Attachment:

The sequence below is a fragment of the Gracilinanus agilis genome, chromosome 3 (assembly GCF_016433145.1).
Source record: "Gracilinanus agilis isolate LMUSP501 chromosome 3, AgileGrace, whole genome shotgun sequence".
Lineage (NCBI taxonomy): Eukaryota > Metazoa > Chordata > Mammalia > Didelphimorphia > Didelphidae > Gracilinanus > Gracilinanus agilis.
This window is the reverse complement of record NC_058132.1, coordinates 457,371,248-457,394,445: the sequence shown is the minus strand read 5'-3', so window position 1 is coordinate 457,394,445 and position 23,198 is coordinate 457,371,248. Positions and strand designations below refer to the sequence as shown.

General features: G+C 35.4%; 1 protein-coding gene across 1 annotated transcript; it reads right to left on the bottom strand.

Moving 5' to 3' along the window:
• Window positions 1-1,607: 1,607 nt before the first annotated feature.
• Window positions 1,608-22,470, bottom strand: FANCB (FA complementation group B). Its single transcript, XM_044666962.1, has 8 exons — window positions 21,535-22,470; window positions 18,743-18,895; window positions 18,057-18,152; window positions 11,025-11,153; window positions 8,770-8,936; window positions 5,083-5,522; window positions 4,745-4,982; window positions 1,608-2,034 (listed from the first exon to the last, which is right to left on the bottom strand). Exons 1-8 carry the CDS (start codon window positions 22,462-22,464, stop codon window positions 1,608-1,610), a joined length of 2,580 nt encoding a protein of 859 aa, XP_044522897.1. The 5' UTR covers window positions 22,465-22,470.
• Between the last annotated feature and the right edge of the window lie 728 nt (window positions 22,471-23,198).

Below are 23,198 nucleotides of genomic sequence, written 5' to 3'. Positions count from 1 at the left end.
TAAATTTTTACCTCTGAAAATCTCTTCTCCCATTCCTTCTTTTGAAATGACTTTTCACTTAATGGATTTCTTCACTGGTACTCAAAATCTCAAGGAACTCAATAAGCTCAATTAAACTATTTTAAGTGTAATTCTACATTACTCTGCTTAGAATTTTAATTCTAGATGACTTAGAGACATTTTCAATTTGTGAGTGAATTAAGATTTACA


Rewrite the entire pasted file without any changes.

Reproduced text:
The sequence below is a fragment of the Gracilinanus agilis genome, chromosome 3 (assembly GCF_016433145.1).
Source record: "Gracilinanus agilis isolate LMUSP501 chromosome 3, AgileGrace, whole genome shotgun sequence".
Lineage (NCBI taxonomy): Eukaryota > Metazoa > Chordata > Mammalia > Didelphimorphia > Didelphidae > Gracilinanus > Gracilinanus agilis.
This window is the reverse complement of record NC_058132.1, coordinates 457,371,248-457,394,445: the sequence shown is the minus strand read 5'-3', so window position 1 is coordinate 457,394,445 and position 23,198 is coordinate 457,371,248. Positions and strand designations below refer to the sequence as shown.

General features: G+C 35.4%; 1 protein-coding gene across 1 annotated transcript; it reads right to left on the bottom strand.

Moving 5' to 3' along the window:
• Window positions 1-1,607: 1,607 nt before the first annotated feature.
• Window positions 1,608-22,470, bottom strand: FANCB (FA complementation group B). Its single transcript, XM_044666962.1, has 8 exons — window positions 21,535-22,470; window positions 18,743-18,895; window positions 18,057-18,152; window positions 11,025-11,153; window positions 8,770-8,936; window positions 5,083-5,522; window positions 4,745-4,982; window positions 1,608-2,034 (listed from the first exon to the last, which is right to left on the bottom strand). Exons 1-8 carry the CDS (start codon window positions 22,462-22,464, stop codon window positions 1,608-1,610), a joined length of 2,580 nt encoding a protein of 859 aa, XP_044522897.1. The 5' UTR covers window positions 22,465-22,470.
• Between the last annotated feature and the right edge of the window lie 728 nt (window positions 22,471-23,198).

Below are 23,198 nucleotides of genomic sequence, written 5' to 3'. Positions count from 1 at the left end.
TAAATTTTTACCTCTGAAAATCTCTTCTCCCATTCCTTCTTTTGAAATGACTTTTCACTTAATGGATTTCTTCACTGGTACTCAAAATCTCAAGGAACTCAATAAGCTCAATTAAACTATTTTAAGTGTAATTCTACATTACTCTGCTTAGAATTTTAATTCTAGATGACTTAGAGACATTTTCAATTTGTGAGTGAATTAAGATTTACA